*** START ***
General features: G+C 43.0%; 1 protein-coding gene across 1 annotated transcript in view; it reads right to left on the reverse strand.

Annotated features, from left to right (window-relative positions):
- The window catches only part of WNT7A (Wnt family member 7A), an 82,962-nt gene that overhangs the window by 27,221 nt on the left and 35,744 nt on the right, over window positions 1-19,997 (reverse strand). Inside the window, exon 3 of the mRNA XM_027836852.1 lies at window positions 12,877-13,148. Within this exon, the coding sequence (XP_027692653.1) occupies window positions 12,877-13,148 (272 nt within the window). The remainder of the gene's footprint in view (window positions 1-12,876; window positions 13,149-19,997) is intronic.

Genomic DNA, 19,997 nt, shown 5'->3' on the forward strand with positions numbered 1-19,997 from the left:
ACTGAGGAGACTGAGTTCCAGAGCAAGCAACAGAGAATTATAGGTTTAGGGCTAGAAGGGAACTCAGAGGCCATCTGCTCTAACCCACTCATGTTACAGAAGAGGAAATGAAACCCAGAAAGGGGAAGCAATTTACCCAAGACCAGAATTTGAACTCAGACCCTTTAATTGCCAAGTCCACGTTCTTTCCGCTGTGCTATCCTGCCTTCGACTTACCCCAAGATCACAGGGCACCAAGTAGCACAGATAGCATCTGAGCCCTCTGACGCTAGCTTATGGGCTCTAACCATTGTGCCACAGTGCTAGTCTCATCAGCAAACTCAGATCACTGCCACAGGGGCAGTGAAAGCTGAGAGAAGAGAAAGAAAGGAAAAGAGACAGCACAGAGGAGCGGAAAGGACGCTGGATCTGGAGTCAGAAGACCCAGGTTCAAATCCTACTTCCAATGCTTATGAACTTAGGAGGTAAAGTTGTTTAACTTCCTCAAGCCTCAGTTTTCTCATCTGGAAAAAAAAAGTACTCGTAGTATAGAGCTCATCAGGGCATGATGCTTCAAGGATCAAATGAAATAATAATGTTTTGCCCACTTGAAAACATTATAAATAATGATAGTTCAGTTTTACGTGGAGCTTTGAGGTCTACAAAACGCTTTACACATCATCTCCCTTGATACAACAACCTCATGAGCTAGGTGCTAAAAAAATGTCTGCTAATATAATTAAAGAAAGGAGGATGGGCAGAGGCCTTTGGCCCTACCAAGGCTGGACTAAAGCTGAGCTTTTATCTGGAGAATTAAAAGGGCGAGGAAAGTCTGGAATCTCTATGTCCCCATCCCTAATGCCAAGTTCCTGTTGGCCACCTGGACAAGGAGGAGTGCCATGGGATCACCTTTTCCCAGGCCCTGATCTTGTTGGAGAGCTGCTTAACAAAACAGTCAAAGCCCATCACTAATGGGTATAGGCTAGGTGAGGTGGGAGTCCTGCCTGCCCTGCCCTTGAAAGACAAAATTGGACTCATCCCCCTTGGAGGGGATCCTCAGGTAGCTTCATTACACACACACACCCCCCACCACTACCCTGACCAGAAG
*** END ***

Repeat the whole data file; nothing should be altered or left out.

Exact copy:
General features: G+C 43.0%; 1 protein-coding gene across 1 annotated transcript in view; it reads right to left on the reverse strand.

Annotated features, from left to right (window-relative positions):
- The window catches only part of WNT7A (Wnt family member 7A), an 82,962-nt gene that overhangs the window by 27,221 nt on the left and 35,744 nt on the right, over window positions 1-19,997 (reverse strand). Inside the window, exon 3 of the mRNA XM_027836852.1 lies at window positions 12,877-13,148. Within this exon, the coding sequence (XP_027692653.1) occupies window positions 12,877-13,148 (272 nt within the window). The remainder of the gene's footprint in view (window positions 1-12,876; window positions 13,149-19,997) is intronic.

Genomic DNA, 19,997 nt, shown 5'->3' on the forward strand with positions numbered 1-19,997 from the left:
ACTGAGGAGACTGAGTTCCAGAGCAAGCAACAGAGAATTATAGGTTTAGGGCTAGAAGGGAACTCAGAGGCCATCTGCTCTAACCCACTCATGTTACAGAAGAGGAAATGAAACCCAGAAAGGGGAAGCAATTTACCCAAGACCAGAATTTGAACTCAGACCCTTTAATTGCCAAGTCCACGTTCTTTCCGCTGTGCTATCCTGCCTTCGACTTACCCCAAGATCACAGGGCACCAAGTAGCACAGATAGCATCTGAGCCCTCTGACGCTAGCTTATGGGCTCTAACCATTGTGCCACAGTGCTAGTCTCATCAGCAAACTCAGATCACTGCCACAGGGGCAGTGAAAGCTGAGAGAAGAGAAAGAAAGGAAAAGAGACAGCACAGAGGAGCGGAAAGGACGCTGGATCTGGAGTCAGAAGACCCAGGTTCAAATCCTACTTCCAATGCTTATGAACTTAGGAGGTAAAGTTGTTTAACTTCCTCAAGCCTCAGTTTTCTCATCTGGAAAAAAAAAGTACTCGTAGTATAGAGCTCATCAGGGCATGATGCTTCAAGGATCAAATGAAATAATAATGTTTTGCCCACTTGAAAACATTATAAATAATGATAGTTCAGTTTTACGTGGAGCTTTGAGGTCTACAAAACGCTTTACACATCATCTCCCTTGATACAACAACCTCATGAGCTAGGTGCTAAAAAAATGTCTGCTAATATAATTAAAGAAAGGAGGATGGGCAGAGGCCTTTGGCCCTACCAAGGCTGGACTAAAGCTGAGCTTTTATCTGGAGAATTAAAAGGGCGAGGAAAGTCTGGAATCTCTATGTCCCCATCCCTAATGCCAAGTTCCTGTTGGCCACCTGGACAAGGAGGAGTGCCATGGGATCACCTTTTCCCAGGCCCTGATCTTGTTGGAGAGCTGCTTAACAAAACAGTCAAAGCCCATCACTAATGGGTATAGGCTAGGTGAGGTGGGAGTCCTGCCTGCCCTGCCCTTGAAAGACAAAATTGGACTCATCCCCCTTGGAGGGGATCCTCAGGTAGCTTCATTACACACACACACCCCCCACCACTACCCTGACCAGAAG